While these airlines say passenger experience improvement – not just onboard ancillary revenue generation – is a vital part of the projects, there can be no doubting the financial benefits of leveraging Big Data. GuestLogix is a provider of onboard retail and payment technology solutions to airlines, and the company’s Global Executive Vice President, Global Sales & Product Strategy, Ilia Kostov, told FTE that airlines are now “moving beyond traditional ancillary revenue sources and ushering in a new era of innovation”, which is largely driven by Big Data.
“Many GuestLogix customers are already using Big Data and our analytics platform to optimise their onboard store and ensure they are offering relevant products and services that are desired by their passengers,” Kostov said. “By leveraging Big Data insights, airlines have the ability to make well-informed decisions as to what, when and how many of each product and service should be stocked and offered.
“By delivering relevant ancillary items – from duty free goods to movies to destination-based offers, such as tickets to top attractions and activities – via a combination of traditional flight attendant channel and new self-service retailing options like IFE and Wi-Fi storefronts, airlines can significantly improve their onboard retailing performance.”
However, while accepting the important role of ancillary revenue generation, Boxever’s O’Connor is convinced that when it comes to Big Data, there is also a genuine “passenger experience” motivation among a lot of airlines. While some of the bigger airlines will continue to rely on their own loyalty programmes “and will probably continue to focus on the top percentage”, many will go a step further. Smaller and newer airlines in particular tend to be “more agile…and want to improve their customer experience and drive loyalty”.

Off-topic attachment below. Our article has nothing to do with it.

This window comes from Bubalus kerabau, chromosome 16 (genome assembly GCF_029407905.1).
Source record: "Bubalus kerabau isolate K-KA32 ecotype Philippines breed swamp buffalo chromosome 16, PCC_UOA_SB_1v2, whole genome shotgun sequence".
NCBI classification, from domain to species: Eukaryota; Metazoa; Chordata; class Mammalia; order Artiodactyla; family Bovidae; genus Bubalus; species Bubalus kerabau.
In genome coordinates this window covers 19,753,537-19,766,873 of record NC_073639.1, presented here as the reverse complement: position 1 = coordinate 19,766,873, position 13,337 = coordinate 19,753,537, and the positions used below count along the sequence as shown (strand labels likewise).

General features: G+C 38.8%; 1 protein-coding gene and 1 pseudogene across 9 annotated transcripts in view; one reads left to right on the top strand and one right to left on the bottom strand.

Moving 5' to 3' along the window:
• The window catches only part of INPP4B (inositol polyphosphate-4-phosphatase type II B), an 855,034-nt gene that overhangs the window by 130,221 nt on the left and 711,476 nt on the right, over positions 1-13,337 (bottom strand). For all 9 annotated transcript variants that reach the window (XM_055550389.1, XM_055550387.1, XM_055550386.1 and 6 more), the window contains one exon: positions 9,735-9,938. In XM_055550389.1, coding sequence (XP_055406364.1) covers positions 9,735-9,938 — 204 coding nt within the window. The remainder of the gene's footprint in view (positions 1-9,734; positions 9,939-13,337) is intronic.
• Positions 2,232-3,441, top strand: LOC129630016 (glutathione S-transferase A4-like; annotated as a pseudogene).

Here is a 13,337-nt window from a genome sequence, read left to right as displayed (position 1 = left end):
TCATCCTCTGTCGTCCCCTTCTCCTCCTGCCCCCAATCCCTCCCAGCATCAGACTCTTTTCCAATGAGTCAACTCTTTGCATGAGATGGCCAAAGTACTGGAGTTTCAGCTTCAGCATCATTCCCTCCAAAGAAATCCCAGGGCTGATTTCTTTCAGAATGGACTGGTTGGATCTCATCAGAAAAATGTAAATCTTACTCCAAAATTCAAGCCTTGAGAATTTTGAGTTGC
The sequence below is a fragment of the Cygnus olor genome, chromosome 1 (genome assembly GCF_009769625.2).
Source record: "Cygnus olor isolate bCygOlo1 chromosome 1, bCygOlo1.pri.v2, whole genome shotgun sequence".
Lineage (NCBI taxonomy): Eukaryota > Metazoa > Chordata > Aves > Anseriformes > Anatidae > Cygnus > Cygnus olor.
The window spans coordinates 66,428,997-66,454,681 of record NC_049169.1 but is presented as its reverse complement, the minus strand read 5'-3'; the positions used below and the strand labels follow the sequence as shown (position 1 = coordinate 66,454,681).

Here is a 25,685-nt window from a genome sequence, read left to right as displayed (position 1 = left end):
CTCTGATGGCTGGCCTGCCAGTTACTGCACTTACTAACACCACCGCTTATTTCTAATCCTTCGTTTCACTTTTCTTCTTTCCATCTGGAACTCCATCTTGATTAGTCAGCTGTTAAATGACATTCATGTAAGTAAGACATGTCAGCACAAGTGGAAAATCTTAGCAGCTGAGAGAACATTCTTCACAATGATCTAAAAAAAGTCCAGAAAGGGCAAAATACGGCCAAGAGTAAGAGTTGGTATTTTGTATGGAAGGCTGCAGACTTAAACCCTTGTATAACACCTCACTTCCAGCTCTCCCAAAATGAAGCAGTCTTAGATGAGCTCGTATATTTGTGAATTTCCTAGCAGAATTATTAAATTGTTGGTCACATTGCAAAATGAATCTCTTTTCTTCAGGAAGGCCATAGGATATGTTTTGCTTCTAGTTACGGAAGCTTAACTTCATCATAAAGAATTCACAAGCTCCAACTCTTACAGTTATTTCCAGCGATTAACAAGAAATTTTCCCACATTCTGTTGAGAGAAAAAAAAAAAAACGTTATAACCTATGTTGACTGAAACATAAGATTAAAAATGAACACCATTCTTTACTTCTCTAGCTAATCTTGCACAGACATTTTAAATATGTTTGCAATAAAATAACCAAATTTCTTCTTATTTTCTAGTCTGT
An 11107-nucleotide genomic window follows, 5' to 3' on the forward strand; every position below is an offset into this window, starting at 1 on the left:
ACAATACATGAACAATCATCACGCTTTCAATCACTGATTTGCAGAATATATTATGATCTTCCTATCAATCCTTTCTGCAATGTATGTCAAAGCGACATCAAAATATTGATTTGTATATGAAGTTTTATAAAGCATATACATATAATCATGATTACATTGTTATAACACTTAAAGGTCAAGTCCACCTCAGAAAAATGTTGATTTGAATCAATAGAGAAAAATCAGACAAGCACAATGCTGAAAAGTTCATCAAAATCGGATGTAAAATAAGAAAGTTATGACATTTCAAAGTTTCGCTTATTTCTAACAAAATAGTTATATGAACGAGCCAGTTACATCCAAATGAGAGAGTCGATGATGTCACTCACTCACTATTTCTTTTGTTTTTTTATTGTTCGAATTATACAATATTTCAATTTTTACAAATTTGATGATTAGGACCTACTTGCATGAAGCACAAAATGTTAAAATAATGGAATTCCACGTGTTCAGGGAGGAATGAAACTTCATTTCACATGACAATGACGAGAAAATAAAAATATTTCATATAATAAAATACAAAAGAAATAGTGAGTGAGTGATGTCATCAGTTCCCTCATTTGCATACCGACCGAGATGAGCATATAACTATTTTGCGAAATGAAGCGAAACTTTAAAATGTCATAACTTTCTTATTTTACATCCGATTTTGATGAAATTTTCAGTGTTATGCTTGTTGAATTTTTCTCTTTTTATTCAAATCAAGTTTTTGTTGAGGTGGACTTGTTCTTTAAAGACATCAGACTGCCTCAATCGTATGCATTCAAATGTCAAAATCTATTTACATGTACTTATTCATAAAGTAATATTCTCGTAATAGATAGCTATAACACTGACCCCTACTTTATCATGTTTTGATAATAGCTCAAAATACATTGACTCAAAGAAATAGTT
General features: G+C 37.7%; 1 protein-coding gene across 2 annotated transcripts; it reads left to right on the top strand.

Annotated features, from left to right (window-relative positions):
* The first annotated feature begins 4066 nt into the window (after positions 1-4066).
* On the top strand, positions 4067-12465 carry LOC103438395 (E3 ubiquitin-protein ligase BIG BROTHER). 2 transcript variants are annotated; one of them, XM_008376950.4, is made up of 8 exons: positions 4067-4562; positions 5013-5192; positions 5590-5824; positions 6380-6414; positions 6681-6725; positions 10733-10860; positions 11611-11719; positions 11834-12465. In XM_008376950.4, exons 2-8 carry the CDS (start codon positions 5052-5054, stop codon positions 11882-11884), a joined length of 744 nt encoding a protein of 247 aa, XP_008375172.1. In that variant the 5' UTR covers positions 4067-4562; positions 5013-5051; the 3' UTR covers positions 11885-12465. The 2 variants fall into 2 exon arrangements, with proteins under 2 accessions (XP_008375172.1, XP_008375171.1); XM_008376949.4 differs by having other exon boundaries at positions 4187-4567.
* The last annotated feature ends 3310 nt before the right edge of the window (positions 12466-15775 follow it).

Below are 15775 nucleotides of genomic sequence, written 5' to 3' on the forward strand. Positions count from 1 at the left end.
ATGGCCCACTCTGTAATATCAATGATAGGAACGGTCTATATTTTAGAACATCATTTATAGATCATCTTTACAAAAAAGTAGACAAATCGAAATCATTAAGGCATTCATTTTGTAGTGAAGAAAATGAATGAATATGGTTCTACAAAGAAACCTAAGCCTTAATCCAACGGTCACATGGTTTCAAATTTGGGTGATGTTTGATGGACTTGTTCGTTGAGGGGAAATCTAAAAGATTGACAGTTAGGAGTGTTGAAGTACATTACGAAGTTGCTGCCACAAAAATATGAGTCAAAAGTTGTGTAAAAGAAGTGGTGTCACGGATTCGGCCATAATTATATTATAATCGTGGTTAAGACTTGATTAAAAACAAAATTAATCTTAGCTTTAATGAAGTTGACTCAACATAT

“Airlines do come to us about passenger experience,” O’Connor continued. “For those that are engaging with us at the moment, the customer is a big thing – they want to drive omni-channel customer experience for the brand. Of course, there are also financial benefits for that, but you can perform service recovery and loyalty at the same time as ancillary revenue generation. These things are not mutually exclusive.”
Airlines must use Big Data carefully
Also good news for airlines is the fact that this data already exists, albeit disparately, through passenger name records (PNRs), loyalty programmes and web-based analytics tools, for example, and as this data belongs to the airline, it is up to them how to make use of it.
This may be another challenge altogether, though, because just having access to valuable Big Data does not necessarily mean you will automatically make best possible use of it – for some passengers there is a fine line between personalisation and intrusion.
However, when coupled with a proper understanding of the needs of your customers, as well as an appreciation that it is at the very least as much about improving customer service as it is driving sales, Big Data can play a big role in helping airlines boost both the passenger experience and ancillary revenues.